Hello friends. Instead of a new paper this week, I’m going to give you a couple of updates.
First, back in November, I started a series of posts about women in paleontology. Since then, once a month, I’ve posted a biography about a woman paleontologist. However, since my book on the same topic got funded in March, I will reserve those stories for the book. Once the book is published, I will probably continue with the series. Until then, please check out [TrowelBlazers] for biographies about women in anthropology, geology, and paleontology (also on Twitter, Facebook, and Tumblr). And for updates on the book, look for the new tab at the top of the page (She Found Fossils), coming later this week.
Second, summer has arrived! In addition to the book project, field work is happening, and paleontology news slows down a bit. Because of that, I’m going to be posting every other week instead of every week. Unless something big gets published, in which case there will be a timely post.
Thank you for your continued support!
This week an [article] was published that examined the teeth of Homo neanderthalensis: the Neanderthal. Neanderthals and humans (Homo sapiens – us) both lived in Europe for approximately 5000 years. They evolved at different times and look different. Neanderthals were shorter and stockier, whereas humans are taller and lankier. Neanderthals evolved to deal with colder weather. They had brow ridges, smaller chins, larger noses, thicker bones, and wider chests. There are many ideas as to why they went extinct, which I won’t discuss here.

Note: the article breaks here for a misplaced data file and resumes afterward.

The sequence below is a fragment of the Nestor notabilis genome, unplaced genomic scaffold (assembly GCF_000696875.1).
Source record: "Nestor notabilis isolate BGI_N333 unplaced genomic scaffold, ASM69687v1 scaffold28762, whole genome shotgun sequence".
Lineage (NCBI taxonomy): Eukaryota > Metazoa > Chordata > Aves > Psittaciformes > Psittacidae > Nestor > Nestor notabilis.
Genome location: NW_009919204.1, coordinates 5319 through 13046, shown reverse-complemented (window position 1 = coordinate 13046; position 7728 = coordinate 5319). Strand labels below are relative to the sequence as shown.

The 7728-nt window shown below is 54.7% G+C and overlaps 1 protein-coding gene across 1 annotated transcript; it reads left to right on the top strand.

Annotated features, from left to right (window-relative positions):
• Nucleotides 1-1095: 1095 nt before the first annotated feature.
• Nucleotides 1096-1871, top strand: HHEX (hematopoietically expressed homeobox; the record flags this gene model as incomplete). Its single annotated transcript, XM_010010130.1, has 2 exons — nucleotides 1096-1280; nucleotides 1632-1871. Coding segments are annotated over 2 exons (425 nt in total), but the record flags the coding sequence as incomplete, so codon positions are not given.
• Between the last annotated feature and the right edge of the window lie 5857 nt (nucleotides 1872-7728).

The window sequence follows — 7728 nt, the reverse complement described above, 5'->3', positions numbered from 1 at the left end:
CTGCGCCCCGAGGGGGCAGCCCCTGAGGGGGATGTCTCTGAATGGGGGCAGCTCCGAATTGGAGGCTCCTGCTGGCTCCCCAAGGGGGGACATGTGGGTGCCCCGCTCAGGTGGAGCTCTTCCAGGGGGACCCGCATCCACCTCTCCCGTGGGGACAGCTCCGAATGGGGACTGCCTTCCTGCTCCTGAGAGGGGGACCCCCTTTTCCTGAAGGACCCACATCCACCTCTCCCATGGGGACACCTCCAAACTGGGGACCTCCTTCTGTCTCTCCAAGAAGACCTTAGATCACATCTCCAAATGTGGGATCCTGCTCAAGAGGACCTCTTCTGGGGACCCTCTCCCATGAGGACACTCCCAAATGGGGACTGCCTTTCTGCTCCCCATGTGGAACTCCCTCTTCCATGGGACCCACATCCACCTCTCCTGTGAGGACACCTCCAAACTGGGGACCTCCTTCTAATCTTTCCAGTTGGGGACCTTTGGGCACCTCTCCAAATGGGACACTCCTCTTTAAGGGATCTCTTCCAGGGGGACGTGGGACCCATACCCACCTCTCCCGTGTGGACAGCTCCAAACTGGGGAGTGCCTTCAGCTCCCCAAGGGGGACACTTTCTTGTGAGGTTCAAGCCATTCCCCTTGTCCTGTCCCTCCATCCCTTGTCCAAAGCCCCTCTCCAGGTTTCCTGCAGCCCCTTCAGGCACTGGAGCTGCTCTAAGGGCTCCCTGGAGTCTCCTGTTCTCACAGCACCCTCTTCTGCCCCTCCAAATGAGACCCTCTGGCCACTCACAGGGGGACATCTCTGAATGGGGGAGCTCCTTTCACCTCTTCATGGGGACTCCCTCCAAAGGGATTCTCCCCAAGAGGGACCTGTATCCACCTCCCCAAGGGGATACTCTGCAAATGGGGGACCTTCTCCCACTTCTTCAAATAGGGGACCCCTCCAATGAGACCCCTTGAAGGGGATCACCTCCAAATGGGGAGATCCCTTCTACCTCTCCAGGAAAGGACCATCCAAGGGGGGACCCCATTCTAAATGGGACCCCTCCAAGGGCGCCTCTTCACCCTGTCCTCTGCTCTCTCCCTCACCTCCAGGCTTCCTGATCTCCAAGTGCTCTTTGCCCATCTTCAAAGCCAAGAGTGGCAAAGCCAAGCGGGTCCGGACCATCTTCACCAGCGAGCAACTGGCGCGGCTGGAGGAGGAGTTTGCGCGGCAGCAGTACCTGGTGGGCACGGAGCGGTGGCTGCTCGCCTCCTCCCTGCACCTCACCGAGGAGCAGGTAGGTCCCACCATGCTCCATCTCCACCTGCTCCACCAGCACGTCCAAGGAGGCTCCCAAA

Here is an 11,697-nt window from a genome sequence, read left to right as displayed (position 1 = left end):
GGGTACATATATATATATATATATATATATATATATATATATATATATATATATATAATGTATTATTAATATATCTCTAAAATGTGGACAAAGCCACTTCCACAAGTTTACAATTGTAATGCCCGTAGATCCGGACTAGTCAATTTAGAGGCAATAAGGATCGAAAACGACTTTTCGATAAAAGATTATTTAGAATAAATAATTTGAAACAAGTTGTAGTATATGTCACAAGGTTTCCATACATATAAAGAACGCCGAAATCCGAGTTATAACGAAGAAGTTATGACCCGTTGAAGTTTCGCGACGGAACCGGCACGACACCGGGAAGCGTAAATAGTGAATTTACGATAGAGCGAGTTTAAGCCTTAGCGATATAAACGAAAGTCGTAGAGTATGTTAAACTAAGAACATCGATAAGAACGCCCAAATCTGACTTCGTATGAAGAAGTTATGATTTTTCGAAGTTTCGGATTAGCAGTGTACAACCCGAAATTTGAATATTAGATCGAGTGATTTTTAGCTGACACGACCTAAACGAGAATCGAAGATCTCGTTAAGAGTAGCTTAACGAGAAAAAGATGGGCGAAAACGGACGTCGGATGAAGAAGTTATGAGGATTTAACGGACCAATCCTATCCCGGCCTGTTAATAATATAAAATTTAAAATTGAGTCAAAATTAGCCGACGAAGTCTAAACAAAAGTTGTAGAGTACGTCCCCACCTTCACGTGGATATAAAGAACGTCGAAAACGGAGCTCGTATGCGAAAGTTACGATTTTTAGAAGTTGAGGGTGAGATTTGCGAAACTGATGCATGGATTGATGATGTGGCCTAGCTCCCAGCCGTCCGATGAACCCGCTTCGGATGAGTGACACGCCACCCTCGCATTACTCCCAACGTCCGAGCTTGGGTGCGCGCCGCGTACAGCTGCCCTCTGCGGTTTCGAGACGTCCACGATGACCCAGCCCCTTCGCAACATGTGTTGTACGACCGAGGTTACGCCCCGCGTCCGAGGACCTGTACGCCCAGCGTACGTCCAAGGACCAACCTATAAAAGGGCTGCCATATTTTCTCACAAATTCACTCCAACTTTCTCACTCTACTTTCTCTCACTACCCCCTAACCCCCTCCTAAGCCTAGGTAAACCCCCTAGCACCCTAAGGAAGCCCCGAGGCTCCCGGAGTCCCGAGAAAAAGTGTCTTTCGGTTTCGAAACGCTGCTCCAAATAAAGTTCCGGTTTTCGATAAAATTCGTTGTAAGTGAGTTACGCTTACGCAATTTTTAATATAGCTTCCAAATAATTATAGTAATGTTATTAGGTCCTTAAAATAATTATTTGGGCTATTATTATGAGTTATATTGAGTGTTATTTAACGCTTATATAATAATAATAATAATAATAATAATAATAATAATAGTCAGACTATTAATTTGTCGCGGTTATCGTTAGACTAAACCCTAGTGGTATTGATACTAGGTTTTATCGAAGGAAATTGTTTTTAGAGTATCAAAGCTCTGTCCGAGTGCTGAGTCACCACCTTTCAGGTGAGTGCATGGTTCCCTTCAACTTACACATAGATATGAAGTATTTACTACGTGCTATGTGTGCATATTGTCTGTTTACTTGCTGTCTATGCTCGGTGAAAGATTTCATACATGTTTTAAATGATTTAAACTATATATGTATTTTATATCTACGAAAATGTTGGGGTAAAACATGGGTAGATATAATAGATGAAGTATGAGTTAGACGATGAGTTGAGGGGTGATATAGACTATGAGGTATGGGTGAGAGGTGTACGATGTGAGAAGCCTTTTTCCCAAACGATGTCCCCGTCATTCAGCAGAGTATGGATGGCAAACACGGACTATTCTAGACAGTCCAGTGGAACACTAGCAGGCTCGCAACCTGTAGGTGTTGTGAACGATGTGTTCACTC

Neanderthal man versus a human man showing the differences in their body proportions. From dreamstime stock images.
This new study analyzed the dental plaque (the gunk on your teeth that the dentist cleans off) on 4 individual Neanderthals, 2 from Spain and 2 from Belgium. The authors analyzed the plaque for all sorts of DNA. Since Neanderthals probably didn’t brush their teeth, this dental plaque contained bits of DNA from everything they ate. By analyzing it, we can understand what they were eating.
A neanderthal skull. From Wikipedia.
What they found is that the individuals from Belgium ate sheep, rhinoceros, and mushrooms. The individuals from Spain ate mushrooms, pine nuts, forest moss, and poplar. This shows that Neanderthals took advantage of whatever food they came across and that their diet was different in each environment. One of the individuals from Spain may have also been treating a dental abscess (a tooth infection). How, you ask? This individual was the only one who had traces of poplar, a natural source of salicylic acid (a pain killer), and Penicillin (an antibiotic) from moldy plant material.
Neanderthal diets in each location. Sheep, rhinoceras, and grey shag mushrooms in Belgium. Pine nuts, split gill mushrooms, moss, and poplar in Spain. Maps from Google, images from Wikipedia, PFAF.org, mushroomobserver.org, Iowa State University, and NHMPL.
Lastly, the authors found one species of archaea (a group of microorganisms) that is present in both humans and Neanderthals. The interesting thing is that this species permanently split into two species (one for humans, one for Neanderthals) around 143-112 thousand years ago. Humans and Neanderthals split from each other around 750-450 thousand years ago, so this species of archaea was being transferred between humans and Neanderthals long after they evolved. This tells us that humans and Neanderthals were sharing food, maybe kissing, or interacting in some other way that led to the transfer of spit between species.
A neanderthal possibly thinking about dinner. From AFP/Getty images.
And if you haven’t checked out our [kickstarter] yet, what are you waiting for? It’s to fund the publication of an amazing children’s book called She Found Fossils, filled with stories of women paleontologists from history, present day, and up-and-coming students. It will be published in English and Spanish.